Many investors want more than long-term growth from their portfolios. A growing class of funds offer investors the opportunity to make investment choices that align with their values – but when it comes to nailing down the specifics of those values, things can get murky.
ESG stands for “environmental, social and governance” criteria. Mutual funds or exchange-traded funds with an ESG focus offer investors the opportunity to invest in companies that meet these particular criteria. Environmental factors may include emissions, natural resources or energy use, and waste management. Social factors may involve labor practices, community impact and worker safety. Governance focuses on issues like board diversity, executive pay and accounting transparency. Investing in ESG funds allows investors to choose funds that focus on more than a company’s economic performance.
Socially conscious investing, especially via ESG funds, has grown in popularity in recent years. Global assets invested in sustainable funds surpassed $1 trillion last year, according to data from Morningstar. Money managers launched 71 sustainable mutual funds and ETFs in 2020, a new annual record. According to data from US SIF, assets under management with ESG or other socially responsible investing mandates increased almost 40% between 2016 and 2018 alone.
ESG investing is growing, but it is not brand new. Its precursor, “socially responsible investing” or SRI, arose as an investment strategy in the 1960s and ’70s. At first this strategy mainly focused on avoiding certain companies, in contrast to modern ESG strategies which seek out sustainable enterprises. SRI investors often chose divestment as a way to show their disapproval of a company, sector or even a nation. For example, widespread divestment from companies tied to the apartheid regime in South Africa exerted economic pressure on a government many outsiders condemned. Other investors chose not to invest in companies tied to the tobacco industry as the health risks of smoking became better known. Avoiding certain companies and industries is still a concern for some investors, but today ESG funds are a more popular approach for those who want their principles to shape their portfolios.
However, as ESG funds grow more popular, a question remains: What exactly qualifies a fund for the ESG label? Companies including Bloomberg, S&P Dow Jones Indices and MSCI offer ESG ratings for individual companies. These scores often fall on a 100-point scale, with higher scores showing better adherence to ESG criteria. But those criteria are not standardized. As a result, scores can vary due to differing metrics and the way research companies weight them. This can lead to different ESG funds including very different companies, including some an investor might find surprising.
One of the most controversial areas for ESG investing is the degree to which ESG funds include large tech companies. Morningstar data released in 2020 revealed that eight of the 10 best-performing ESG funds focused on large U.S. companies had their biggest holdings in Apple, Amazon or Microsoft. Holdings in Facebook and in Google parent Alphabet are also common. Criticisms of anti-competitive practices, mistreatment of some workers, or the energy required to support the internet’s infrastructure might seem to disqualify one or more of these companies. On the other hand, Facebook gets more than 75% of its energy from renewable sources; Microsoft is known for its commitment to treating employees well; and Apple recently pledged to tie executive bonuses to adherence to the company’s social and environmental values. Without rules determining what qualifies a company for inclusion in an ESG fund, the decision rests with individual firms or fund managers. Critics claim that managers are simply justifying including tech giants to make sure their funds perform well, regardless of sustainability. This argument remains hard to disprove without solid guidelines for how companies qualify.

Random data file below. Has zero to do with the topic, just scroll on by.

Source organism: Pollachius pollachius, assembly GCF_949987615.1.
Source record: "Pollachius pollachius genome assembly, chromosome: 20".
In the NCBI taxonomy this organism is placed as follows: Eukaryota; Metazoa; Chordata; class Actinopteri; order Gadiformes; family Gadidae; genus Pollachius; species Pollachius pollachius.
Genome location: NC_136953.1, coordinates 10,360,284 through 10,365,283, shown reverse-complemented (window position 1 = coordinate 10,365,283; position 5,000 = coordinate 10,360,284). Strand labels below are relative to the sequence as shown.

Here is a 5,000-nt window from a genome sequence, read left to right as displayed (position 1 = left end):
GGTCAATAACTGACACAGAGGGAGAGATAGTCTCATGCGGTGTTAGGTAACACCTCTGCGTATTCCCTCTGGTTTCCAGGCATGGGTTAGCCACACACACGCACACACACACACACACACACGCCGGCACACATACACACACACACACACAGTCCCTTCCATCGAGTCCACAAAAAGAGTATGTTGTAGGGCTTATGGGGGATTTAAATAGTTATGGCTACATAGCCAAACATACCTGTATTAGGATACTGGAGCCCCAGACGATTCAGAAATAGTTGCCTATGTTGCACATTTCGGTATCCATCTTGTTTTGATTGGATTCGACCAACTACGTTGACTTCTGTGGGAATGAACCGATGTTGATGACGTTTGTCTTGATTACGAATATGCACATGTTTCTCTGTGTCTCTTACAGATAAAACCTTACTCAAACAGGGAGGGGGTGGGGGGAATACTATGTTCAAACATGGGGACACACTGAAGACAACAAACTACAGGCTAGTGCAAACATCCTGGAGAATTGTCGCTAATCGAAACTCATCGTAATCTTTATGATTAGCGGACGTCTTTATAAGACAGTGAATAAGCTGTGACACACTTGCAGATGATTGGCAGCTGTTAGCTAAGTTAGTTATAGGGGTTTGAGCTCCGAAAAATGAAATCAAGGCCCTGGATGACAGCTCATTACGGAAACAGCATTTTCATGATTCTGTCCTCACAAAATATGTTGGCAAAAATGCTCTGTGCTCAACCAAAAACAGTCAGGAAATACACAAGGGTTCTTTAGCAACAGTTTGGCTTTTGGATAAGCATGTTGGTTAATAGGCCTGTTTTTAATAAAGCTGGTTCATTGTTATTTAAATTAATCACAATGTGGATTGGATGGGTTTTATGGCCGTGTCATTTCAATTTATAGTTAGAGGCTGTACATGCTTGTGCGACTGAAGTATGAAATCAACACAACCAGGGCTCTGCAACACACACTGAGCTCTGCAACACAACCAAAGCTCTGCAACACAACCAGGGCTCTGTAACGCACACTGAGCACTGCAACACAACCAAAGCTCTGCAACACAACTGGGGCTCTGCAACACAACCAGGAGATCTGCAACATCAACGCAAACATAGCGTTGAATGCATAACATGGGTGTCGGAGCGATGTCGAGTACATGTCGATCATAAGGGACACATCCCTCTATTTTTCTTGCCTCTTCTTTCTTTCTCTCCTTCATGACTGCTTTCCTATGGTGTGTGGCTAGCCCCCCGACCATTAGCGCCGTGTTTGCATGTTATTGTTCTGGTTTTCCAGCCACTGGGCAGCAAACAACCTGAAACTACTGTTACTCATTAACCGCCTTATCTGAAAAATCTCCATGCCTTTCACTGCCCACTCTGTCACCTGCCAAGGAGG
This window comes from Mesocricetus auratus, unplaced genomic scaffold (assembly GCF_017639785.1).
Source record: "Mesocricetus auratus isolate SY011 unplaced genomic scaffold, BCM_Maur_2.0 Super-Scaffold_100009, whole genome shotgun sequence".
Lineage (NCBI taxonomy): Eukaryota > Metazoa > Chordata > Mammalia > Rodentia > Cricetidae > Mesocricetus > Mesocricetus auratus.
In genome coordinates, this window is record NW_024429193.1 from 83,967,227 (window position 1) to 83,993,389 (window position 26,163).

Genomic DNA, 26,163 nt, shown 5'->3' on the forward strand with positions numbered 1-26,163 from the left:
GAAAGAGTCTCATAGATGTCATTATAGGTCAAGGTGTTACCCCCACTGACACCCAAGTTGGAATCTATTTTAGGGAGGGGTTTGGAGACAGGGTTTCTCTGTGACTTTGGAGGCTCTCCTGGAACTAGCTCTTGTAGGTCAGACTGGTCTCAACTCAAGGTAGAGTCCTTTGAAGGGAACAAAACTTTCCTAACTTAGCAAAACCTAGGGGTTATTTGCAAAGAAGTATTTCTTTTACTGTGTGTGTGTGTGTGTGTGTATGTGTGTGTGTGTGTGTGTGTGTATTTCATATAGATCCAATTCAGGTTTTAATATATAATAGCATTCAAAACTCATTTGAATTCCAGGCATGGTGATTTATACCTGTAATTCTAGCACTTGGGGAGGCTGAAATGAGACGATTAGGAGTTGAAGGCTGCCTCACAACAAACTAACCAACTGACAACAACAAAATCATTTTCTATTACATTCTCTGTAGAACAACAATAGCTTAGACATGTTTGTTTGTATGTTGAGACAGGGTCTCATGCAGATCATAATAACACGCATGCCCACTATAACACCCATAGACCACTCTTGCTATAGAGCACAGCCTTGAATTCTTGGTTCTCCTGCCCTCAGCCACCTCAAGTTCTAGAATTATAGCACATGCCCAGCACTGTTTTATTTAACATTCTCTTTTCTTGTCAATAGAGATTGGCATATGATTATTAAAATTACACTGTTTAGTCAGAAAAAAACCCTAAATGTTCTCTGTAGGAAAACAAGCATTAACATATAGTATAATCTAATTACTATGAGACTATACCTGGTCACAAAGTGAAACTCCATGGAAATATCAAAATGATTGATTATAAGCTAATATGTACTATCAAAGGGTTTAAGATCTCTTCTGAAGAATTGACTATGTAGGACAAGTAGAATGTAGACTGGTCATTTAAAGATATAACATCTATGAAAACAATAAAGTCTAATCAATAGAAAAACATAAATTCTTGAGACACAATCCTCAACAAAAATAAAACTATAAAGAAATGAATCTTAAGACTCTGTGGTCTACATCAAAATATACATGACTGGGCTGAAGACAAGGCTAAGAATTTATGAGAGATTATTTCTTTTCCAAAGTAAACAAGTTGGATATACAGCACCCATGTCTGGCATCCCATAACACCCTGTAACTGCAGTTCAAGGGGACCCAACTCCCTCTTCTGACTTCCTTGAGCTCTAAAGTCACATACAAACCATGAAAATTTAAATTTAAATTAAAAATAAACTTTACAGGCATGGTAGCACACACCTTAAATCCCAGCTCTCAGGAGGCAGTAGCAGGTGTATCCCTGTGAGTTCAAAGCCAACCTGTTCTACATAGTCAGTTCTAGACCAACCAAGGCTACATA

This is not to say ESG labeling is a free-for-all. The U.S. Securities and Exchange Commission can examine investment firms’ disclosures around sustainable funds to ensure that they are not misleading investors about their strategies. The SEC announced in March that it would increase such examinations this year. But this scrutiny only confirms that investment managers are not deceiving anyone. There is no industry-wide standard for what an ESG fund looks like. Instead, a patchwork of voluntary frameworks and information gathered by private data firms govern disclosure.
Investors may soon gain some clarity. The European Union is taking steps to increase funds’ transparency and to try to institute some quantifiable guidelines for sustainable investing. If regulators succeed, these best practices may extend beyond Europe to make ESG a more descriptive label than it currently is.
Fund managers who raise money in the EU and claim any socially conscious aspect in any of their financial offerings must now disclose exactly how they address ESG considerations. The disclosure must lay out specifically how fund managers evaluate the characteristics or objectives central to the fund. Managers are required make these disclosures both at the entity level and at the product level (that is, for individual mutual funds and ETFs). Banks, private equity firms and other asset managers must also meet related disclosure requirements for all their funds, regardless of whether they have marketed them as “sustainable.”